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Offline fungusdrool

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Re: 13 Of The Most Common Arguments Made By Christians
« Reply #1 on: November 08, 2011, 09:39:03 AM »
First, C, great post.  Probably should become a sticky.

However, I read the forum from work, behind a really despised hardware firewall.  I can't download the images that you used for some of the argument titles.  I can infer the topic because I've seen them come around, but a new christian might not have the same context.  And it goes without saying that videos are completely blocked for me.

You might just want to normalize stuff a little bit to better enable everyone to see a great analysis.  Then this could become and awesome primer for the lost.  On the other hand, you might just filter out every christian before they even subscribe because they should realize there's no way around these (settled) points.

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Re: 13 Of The Most Common Arguments Made By Christians
« Reply #2 on: November 08, 2011, 10:08:12 AM »
Regarding Andrew Jackson and the Trail of Tears, I just want to point out that this was a natural consequence of American "manifest destiny" coupled with the (justifiable) unwillingness of the native tribes to buckle under and become good Americans.  In other words, if Andrew Jackson hadn't been the one who ordered it, some other president surely would have, Christian or not.  The point is that I don't think the Trail of Tears was the specific result of Christian beliefs as opposed to American exceptionalism.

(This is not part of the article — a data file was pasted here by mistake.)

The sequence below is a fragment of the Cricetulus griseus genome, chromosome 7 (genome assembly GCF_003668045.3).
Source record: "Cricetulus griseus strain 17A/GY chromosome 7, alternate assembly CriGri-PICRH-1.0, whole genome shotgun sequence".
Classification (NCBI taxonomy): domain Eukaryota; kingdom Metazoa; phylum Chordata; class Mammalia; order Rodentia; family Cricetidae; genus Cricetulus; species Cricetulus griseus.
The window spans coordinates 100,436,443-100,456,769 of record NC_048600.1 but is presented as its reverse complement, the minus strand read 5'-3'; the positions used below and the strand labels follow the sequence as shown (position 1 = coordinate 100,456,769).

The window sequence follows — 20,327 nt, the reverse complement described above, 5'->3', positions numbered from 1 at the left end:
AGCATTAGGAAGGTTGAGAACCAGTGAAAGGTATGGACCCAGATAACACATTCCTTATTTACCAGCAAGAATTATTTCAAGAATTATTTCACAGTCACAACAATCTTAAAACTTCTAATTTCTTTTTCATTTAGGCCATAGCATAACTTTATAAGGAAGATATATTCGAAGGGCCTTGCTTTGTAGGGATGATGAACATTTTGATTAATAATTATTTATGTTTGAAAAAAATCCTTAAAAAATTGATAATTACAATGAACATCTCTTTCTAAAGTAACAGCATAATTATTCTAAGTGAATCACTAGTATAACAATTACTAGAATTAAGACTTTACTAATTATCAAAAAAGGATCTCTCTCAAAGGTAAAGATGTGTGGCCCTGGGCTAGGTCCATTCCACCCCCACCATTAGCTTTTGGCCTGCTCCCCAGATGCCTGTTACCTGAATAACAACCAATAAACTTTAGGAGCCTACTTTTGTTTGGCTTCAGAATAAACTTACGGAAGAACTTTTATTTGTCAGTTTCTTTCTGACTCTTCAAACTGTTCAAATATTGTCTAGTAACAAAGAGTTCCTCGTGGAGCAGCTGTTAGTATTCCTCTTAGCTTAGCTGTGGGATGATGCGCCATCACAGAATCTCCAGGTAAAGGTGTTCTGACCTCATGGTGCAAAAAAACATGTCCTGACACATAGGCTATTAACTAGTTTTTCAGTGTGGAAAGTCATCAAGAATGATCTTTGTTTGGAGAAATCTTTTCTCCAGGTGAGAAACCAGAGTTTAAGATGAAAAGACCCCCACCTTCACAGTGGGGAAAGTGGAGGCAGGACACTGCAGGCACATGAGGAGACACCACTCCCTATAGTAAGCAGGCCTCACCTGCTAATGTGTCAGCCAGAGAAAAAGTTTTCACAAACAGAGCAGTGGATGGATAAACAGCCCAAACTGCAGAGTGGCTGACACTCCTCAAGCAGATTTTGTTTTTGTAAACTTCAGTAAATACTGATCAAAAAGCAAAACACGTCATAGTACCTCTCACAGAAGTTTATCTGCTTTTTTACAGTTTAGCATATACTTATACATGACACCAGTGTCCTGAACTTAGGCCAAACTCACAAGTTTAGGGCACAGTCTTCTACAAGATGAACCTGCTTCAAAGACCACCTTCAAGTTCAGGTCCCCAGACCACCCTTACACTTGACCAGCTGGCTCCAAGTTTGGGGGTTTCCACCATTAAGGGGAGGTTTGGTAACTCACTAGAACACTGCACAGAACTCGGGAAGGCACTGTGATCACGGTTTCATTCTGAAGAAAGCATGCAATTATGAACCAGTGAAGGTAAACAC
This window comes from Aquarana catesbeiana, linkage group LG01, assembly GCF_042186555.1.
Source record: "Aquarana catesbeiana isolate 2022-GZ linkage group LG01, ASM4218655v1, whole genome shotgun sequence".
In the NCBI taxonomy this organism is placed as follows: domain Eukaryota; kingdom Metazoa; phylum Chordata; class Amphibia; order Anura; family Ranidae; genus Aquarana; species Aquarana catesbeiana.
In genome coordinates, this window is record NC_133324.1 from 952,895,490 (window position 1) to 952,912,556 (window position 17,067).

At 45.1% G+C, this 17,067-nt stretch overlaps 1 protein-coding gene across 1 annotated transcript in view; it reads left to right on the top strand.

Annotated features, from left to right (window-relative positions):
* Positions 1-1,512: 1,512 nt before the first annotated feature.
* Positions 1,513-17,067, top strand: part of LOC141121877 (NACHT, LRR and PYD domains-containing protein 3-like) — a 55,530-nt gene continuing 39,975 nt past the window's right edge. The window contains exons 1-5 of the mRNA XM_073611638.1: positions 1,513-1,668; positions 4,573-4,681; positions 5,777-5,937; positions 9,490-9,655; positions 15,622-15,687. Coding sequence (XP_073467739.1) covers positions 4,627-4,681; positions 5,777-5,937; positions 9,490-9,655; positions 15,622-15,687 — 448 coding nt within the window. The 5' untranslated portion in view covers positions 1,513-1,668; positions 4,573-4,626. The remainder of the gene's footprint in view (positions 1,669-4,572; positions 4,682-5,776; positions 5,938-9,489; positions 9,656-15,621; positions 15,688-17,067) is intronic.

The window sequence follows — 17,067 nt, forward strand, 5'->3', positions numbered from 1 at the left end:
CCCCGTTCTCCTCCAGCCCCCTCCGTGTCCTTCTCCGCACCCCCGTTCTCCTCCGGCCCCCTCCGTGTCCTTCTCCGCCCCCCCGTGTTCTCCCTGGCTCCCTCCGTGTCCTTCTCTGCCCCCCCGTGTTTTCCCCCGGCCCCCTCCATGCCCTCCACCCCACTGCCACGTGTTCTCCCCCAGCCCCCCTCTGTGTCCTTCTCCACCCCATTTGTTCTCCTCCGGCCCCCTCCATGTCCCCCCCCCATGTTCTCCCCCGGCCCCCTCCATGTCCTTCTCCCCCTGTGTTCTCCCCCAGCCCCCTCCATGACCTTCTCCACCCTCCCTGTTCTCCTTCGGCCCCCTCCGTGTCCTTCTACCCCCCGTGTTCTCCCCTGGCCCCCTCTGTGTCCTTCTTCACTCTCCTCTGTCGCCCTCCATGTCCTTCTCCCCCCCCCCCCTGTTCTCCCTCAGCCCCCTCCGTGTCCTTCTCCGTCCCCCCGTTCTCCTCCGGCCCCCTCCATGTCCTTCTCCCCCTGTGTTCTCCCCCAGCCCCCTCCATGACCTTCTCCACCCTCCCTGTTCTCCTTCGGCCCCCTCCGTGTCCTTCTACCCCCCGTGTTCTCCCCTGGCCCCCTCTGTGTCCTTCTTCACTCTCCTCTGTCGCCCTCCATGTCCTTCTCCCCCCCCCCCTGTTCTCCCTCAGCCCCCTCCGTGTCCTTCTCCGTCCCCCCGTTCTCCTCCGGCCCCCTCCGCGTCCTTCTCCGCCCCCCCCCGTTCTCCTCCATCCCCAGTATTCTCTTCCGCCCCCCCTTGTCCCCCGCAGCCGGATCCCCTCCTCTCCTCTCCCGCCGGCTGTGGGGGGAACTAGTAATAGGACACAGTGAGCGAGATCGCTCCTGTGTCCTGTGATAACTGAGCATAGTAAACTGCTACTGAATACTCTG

Offline C

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Re: 13 Of The Most Common Arguments Made By Christians
« Reply #3 on: November 08, 2011, 10:25:04 AM »
@Fungus

Thank you, but I feel that the post isn't really an analysis, I feel that it's more like I listed these recycled arguments and half-assedly refuted them with a few elementary grammar errors and jumping fragments in the process of thought as English is my 3rd language.

I suppose you could say my original post puts the same amount of effort into its rebuttals as much as the amount of effort Christians spent into making the above arguments.

Also can't you turn off the firewall or is it a filter that's blocking you at work?

I chose to put in videos and well, also made these images that are somewhat humorous or just for the sake of being there to ease the eyes of whoever is reading.

I find that reading blocks of text even if the headings are colored, bolded, underlined, or 36 font sized even with a couple of images here and there is incredibly boring and doesn't really stick with people.

Probably explains why there are illustrations in most of the history/science textbooks used in schools :P